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Parks And Recreation: "Galentine's Day"

Illustration for article titled iParks And Recreation/i: Galentines Day
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I've mentioned before that it's nice to see moments where Leslie can excel at her job. If people welcome her expertise with open arms, they're much more willing to put up with her many, many eccentricities: Her mosaics of their faces made with crushed bottles from their favorite diet sodas—totally random example. Tonight on the great "Galentine's Day," we see Leslie as someone who's great at reading people. She's a straight-shooter that'd make John McCain blush, seeing right through bullshit and assessing the situation at hand.

So even though she's bought right into her mother's amazing love story each and every time she's heard it ("It makes The Notebook look like Saw V"), she just can't look past the uncomfortableness of the man they pick up. Frank (aka John Larroquette, aka Roan Montgomery) is an unemployed kook who suffers from vomitous nerves, lack of appropriateness when it comes to old photographs, and a propensity for flashing the lower part of his very-much-clothed body in public. But this was the love of Leslie's mother's life, and Justin of all people is passionate about reuniting them. He sees the beauty in bringing these two lovebirds back together, and is blinded to all else. I began this episode on Justin's side—it's been so long, how great would it be to at least see if any sparks fly?—but something was bothering Leslie about the whole thing, so she calls it off. Justin ignores her.


And even though I wanted Leslie and Justin to work out, it all boils down to this: Justin is off in his own little world, and Leslie is decidedly in this one. She's just so damn passionate about it. Of course, it turns out she's right, and as a result puts one in the lose column for Mr. Perfect Justin. The rest of the office might love him, but Leslie's beginning to see the cracks (and in a nice shared moment, so is Ron Swanson, aka Duke Silver, aka my hero).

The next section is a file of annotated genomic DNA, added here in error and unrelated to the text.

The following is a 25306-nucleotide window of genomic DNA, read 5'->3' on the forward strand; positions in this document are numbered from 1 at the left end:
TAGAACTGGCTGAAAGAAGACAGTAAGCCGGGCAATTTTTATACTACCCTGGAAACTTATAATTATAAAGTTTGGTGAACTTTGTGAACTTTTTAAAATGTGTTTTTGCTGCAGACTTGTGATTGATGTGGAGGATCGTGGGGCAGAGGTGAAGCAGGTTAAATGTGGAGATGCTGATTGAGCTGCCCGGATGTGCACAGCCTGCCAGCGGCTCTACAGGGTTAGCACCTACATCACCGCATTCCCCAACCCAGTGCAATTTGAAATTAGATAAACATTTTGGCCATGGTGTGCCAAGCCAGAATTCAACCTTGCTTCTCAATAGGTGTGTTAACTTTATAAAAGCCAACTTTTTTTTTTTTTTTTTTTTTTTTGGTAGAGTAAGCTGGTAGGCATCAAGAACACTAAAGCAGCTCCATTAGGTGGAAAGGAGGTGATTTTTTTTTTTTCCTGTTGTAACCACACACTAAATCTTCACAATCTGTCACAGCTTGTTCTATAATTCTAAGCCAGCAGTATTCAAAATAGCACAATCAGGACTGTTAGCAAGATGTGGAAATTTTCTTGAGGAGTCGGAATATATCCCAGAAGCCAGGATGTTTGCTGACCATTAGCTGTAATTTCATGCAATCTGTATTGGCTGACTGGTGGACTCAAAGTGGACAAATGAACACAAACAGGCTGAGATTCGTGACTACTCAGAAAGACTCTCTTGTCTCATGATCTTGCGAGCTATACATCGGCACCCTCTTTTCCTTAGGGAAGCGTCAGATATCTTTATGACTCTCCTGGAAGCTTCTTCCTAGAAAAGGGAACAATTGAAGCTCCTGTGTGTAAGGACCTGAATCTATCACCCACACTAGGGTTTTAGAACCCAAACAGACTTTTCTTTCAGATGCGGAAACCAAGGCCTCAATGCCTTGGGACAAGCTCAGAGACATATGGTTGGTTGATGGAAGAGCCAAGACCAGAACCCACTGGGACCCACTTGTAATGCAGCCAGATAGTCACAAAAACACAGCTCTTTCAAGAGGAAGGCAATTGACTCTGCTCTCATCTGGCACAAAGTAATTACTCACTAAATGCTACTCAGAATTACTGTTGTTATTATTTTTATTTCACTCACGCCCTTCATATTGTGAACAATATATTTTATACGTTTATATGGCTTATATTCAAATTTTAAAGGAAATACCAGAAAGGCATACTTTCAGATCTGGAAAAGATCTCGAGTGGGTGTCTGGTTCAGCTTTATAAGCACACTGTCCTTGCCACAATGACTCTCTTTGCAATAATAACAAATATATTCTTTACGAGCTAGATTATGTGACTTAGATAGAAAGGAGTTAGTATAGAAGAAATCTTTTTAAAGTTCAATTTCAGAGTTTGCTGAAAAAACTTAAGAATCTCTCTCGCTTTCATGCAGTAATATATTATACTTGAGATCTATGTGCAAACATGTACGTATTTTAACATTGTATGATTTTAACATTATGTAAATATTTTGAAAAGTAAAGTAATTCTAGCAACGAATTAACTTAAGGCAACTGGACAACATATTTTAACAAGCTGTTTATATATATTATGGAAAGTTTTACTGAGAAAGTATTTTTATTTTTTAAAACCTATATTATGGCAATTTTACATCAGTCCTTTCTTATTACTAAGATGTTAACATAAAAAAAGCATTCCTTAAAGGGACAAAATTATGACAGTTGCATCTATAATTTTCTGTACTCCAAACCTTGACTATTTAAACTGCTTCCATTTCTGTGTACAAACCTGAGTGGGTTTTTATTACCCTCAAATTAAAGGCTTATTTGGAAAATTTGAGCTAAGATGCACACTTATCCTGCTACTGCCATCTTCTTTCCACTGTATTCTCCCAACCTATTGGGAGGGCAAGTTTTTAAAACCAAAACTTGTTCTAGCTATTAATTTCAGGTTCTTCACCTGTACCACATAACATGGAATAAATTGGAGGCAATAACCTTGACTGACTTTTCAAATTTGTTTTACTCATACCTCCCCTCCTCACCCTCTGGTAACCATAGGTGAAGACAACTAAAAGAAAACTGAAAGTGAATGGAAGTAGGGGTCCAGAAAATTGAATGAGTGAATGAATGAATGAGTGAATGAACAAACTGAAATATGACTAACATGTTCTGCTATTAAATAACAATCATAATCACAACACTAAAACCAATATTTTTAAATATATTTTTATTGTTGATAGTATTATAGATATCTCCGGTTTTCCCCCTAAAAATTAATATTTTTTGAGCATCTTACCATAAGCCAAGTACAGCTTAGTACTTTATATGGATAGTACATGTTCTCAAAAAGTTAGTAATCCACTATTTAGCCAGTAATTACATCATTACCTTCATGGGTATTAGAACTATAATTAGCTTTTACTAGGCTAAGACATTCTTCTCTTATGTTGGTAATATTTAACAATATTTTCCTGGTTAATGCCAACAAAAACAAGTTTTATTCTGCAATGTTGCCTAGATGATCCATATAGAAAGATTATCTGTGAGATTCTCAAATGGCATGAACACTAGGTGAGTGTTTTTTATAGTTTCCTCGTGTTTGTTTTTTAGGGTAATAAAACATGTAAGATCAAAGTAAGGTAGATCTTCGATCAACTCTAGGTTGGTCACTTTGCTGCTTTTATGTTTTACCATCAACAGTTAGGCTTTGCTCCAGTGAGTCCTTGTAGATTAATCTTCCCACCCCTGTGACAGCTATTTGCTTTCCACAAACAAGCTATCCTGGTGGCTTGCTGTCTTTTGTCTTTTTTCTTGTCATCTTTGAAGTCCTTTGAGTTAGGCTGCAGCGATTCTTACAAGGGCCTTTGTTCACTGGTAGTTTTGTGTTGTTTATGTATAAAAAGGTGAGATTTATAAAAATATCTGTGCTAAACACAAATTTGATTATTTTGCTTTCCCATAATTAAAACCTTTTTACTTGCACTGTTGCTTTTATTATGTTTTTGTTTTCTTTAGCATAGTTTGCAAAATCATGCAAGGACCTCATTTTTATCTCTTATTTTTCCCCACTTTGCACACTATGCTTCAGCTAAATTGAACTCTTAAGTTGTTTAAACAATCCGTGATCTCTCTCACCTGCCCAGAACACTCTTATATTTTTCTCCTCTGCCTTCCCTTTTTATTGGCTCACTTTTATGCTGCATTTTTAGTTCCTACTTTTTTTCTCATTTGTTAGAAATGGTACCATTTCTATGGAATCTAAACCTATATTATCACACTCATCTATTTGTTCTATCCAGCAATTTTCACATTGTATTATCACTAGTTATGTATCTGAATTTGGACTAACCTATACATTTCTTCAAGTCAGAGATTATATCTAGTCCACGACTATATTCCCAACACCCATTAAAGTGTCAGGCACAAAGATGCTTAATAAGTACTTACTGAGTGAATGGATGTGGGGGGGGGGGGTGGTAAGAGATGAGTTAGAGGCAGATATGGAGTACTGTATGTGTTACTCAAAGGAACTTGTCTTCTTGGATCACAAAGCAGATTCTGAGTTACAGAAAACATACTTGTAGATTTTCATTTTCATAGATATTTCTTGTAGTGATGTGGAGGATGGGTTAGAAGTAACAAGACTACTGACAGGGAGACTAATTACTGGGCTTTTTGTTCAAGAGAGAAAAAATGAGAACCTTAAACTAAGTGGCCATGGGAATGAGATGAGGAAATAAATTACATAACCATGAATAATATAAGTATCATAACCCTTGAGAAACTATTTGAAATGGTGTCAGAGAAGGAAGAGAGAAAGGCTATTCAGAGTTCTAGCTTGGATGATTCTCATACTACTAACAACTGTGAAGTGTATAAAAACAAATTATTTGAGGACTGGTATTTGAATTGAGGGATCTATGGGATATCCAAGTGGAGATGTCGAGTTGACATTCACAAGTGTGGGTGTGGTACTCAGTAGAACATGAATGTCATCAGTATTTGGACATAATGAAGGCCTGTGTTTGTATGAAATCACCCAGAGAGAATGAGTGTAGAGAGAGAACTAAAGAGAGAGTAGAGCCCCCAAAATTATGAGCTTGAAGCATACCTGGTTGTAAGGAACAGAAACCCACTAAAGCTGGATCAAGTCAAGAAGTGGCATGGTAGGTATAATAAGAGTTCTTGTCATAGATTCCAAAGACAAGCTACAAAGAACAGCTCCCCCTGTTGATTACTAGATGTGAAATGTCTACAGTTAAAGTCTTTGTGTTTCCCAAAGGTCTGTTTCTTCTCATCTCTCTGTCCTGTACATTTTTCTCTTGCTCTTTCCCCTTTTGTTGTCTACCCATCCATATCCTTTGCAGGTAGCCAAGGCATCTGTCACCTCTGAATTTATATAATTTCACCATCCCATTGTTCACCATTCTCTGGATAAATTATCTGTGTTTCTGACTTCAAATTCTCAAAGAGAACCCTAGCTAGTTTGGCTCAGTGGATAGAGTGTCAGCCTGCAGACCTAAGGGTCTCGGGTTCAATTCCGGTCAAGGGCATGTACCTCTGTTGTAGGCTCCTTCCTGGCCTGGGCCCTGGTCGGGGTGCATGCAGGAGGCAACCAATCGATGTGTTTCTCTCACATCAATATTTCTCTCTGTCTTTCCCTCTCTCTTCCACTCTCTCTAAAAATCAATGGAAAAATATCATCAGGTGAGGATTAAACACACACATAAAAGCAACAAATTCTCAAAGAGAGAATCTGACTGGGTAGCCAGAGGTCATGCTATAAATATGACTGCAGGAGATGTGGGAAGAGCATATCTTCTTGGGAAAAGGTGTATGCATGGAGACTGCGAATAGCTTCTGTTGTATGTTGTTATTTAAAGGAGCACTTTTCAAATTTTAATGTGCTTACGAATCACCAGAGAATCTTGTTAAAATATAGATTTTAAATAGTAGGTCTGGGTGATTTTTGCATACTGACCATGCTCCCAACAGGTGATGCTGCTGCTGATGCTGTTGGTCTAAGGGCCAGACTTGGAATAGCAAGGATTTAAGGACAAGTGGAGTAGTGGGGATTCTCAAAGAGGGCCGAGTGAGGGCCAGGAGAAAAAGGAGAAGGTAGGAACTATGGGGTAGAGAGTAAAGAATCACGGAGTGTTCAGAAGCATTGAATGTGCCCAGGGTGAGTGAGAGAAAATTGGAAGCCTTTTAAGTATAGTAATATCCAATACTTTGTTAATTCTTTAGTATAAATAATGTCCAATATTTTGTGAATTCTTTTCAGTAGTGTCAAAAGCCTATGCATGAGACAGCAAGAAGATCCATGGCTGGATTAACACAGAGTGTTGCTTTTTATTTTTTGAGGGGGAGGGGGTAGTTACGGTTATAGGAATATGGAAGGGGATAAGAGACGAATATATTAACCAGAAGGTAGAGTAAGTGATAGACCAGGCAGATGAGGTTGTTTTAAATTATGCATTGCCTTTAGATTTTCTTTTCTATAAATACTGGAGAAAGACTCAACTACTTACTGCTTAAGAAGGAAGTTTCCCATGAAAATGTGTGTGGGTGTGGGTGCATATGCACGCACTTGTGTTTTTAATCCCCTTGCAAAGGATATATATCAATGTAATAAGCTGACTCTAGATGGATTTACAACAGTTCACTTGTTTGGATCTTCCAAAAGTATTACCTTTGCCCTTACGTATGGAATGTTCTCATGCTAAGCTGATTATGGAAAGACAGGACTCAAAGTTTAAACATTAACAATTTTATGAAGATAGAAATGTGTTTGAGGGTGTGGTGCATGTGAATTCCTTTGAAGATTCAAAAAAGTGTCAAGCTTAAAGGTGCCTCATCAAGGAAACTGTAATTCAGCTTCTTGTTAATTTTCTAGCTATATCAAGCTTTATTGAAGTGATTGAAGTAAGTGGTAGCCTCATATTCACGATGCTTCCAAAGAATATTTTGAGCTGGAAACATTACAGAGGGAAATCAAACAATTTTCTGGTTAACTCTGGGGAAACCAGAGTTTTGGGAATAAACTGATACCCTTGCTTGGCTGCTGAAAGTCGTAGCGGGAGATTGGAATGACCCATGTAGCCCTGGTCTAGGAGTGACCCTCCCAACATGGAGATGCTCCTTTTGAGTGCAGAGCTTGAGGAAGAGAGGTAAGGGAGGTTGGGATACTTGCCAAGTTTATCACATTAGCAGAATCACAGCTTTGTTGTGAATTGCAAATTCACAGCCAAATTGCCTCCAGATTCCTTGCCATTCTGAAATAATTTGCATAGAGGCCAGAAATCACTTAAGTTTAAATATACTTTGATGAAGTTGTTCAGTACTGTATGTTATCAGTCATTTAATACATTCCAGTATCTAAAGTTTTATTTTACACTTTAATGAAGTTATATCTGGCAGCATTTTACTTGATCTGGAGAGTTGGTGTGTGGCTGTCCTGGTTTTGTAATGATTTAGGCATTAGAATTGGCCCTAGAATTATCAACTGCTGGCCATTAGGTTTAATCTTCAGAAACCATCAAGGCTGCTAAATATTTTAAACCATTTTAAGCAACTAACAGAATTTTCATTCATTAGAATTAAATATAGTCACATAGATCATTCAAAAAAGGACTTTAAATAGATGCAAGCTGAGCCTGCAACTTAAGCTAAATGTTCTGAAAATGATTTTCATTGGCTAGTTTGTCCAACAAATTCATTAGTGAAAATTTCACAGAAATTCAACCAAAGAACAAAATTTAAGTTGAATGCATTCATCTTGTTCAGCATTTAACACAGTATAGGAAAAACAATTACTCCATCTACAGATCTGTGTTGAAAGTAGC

Speaking of fantasy, though, I was equally thrilled and frustrated by Tom Haverford this time around. He puts up such a front around people that it's nice to see him get real, so to speak, like moments of quiet sadness when anything Wendy-related comes up. So while I was happy he finally confessed his feelings to Wendy, I was taken aback at how dickishly he did it—sexy music, sexy champagne, the sexy phrase of, "Just think about how much better our friendship would be if we added… doin' it." It seemed perfectly in character with the Tom we see all the time, yet totally out of character for the "real Tom" that shows himself occasionally. I thought he'd be more honest and down-to-earth with Wendy, and I was bummed he wasn't—though, of course, Aziz is always entertaining to watch. Him suing Wendy for alimony in order to blackmail her into going out with him? Now that seems like the brattish Tom I know.

But love makes people do silly things, like finally work up the courage to dump your two gay boyfriends (yes, even calling off any future drunk make-out sessions) for a shot with a boy so sweet and simple, he's completely oblivious to your feelings or who the hell Louie Armstrong is. They make you get jealous of an old lady "hitting" on said boy, who, again, is just really naive and thinks he's receiving the old person's version of getting flashed, which is surprising because his band Mouse Rat didn't even get to play their new hit "Sex Hair," about how you can tell when people have just had sex because of the way their hair stands up. Or, maybe (now I'm talking about different people), you ask your girlfriend over and over if you are doing well in the relationship because that's a good idea always and won't make her really insecure and uncomfortable around you which will in turn make you act all weird, which will turn her off, which makes you ask her more how things are going, then later…

Wow, this episode just got real. Real to my life.

Stray observations:

  • "5-9" "Am or pm, cuz they're old. Am I right? Justin! He's not here."
  • So… a nooner."
  • Mark getting Ann all the cliche gifts was a bit silly and didn't have much to do with the rest of the story, but I like when Parks & Rec throws in little touches like that.
  • Happy Valentine's Day, y'all, the fakest holiday since Tu B'Shevat. Boom! You just got served, uh, trees.

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